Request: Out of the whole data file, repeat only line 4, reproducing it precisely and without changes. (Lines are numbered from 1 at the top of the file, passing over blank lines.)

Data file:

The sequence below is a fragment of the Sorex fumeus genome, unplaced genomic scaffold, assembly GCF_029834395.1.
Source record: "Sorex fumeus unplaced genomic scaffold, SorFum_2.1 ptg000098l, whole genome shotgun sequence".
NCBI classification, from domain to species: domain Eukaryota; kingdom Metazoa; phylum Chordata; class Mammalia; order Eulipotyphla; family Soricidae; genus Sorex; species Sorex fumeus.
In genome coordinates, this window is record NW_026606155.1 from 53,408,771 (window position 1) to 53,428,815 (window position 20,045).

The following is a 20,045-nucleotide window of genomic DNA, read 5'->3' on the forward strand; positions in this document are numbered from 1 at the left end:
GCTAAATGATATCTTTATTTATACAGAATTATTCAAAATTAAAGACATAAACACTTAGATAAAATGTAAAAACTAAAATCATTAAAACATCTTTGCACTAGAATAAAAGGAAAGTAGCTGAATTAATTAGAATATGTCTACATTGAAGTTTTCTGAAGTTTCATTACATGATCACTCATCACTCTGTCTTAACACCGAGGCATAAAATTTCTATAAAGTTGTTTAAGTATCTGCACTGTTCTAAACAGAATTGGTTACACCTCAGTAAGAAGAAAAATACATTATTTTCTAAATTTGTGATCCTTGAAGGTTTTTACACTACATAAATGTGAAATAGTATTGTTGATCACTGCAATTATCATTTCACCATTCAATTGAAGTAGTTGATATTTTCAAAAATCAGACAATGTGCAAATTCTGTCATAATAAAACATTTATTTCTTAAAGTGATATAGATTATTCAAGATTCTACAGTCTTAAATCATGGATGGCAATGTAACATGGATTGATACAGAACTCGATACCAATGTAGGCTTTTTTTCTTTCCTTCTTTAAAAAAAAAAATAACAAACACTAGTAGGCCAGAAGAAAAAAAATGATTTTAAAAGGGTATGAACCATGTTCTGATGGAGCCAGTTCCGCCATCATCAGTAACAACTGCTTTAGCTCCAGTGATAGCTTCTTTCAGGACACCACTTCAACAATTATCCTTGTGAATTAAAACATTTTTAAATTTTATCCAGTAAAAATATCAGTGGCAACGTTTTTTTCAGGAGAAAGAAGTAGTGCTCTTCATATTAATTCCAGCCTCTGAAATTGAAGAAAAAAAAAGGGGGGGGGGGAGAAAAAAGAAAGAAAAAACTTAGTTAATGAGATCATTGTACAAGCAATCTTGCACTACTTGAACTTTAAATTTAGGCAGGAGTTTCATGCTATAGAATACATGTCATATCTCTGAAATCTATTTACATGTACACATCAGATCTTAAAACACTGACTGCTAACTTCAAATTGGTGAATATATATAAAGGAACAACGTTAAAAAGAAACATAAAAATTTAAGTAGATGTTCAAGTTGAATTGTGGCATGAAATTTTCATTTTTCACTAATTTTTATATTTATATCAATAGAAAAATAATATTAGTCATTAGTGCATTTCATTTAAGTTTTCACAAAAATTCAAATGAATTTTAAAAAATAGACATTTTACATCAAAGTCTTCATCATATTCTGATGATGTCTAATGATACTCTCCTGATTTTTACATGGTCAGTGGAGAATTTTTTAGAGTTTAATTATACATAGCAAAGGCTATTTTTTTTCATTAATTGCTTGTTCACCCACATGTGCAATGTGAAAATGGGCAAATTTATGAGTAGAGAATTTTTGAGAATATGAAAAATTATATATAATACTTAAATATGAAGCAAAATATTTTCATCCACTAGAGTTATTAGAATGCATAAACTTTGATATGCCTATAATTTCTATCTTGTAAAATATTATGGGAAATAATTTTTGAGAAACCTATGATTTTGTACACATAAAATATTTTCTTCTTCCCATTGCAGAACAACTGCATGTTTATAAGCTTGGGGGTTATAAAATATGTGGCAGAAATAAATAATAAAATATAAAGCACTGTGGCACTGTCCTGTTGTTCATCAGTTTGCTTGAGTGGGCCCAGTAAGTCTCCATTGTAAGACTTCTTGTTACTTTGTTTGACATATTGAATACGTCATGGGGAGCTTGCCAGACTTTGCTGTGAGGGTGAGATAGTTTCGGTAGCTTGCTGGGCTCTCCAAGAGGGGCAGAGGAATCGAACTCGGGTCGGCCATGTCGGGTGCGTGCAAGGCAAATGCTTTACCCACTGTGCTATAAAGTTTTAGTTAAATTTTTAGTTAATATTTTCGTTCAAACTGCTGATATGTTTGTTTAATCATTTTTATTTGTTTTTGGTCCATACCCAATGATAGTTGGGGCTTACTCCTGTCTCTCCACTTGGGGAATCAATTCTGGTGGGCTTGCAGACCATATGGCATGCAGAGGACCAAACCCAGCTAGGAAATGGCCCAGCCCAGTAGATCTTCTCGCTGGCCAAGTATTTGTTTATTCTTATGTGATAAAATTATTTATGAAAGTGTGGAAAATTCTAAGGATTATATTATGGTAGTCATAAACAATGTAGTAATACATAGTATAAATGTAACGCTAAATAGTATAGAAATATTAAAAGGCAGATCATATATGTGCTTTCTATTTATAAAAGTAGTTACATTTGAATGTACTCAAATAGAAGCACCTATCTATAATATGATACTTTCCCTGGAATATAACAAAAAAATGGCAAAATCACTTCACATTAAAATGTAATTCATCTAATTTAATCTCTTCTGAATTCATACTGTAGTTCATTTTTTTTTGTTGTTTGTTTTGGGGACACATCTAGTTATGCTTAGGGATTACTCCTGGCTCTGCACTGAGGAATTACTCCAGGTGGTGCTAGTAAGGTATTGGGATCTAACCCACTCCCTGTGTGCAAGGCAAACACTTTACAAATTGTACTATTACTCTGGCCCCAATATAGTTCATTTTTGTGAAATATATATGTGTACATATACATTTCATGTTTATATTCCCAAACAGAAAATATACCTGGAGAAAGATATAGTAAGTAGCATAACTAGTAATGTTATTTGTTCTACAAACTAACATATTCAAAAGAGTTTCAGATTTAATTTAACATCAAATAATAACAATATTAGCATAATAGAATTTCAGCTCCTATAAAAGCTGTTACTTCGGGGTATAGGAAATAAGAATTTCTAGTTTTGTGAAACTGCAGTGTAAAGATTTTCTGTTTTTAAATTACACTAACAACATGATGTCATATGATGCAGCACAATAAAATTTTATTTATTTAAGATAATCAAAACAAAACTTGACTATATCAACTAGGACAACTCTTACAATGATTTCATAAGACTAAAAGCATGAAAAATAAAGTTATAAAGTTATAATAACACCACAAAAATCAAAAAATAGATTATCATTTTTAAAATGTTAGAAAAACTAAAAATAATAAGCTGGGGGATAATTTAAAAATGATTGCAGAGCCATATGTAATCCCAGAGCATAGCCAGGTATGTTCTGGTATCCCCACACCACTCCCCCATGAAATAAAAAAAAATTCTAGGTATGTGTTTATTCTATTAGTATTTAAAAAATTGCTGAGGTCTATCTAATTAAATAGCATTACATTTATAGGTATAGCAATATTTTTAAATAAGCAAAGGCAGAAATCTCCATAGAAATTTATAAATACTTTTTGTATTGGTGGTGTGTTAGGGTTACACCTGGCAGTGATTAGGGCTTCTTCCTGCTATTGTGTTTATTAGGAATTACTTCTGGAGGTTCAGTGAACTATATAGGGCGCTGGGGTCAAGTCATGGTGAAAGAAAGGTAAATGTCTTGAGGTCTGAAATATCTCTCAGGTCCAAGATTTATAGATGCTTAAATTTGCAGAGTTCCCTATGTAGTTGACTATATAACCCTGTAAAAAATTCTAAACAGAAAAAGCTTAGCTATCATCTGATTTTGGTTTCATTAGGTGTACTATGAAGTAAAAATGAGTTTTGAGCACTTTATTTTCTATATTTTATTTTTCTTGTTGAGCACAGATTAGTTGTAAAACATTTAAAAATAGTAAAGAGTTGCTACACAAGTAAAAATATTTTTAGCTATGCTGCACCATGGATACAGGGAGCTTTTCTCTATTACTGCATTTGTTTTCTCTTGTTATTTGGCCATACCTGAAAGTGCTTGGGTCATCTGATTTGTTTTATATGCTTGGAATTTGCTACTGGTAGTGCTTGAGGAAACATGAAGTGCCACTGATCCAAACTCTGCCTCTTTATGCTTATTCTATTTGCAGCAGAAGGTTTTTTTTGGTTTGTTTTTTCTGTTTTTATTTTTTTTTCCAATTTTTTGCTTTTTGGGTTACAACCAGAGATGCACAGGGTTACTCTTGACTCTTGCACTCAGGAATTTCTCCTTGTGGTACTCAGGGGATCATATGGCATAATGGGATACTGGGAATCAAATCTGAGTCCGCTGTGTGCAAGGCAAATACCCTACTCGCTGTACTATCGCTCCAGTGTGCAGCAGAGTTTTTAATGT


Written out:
In genome coordinates, this window is record NW_026606155.1 from 53,408,771 (window position 1) to 53,428,815 (window position 20,045).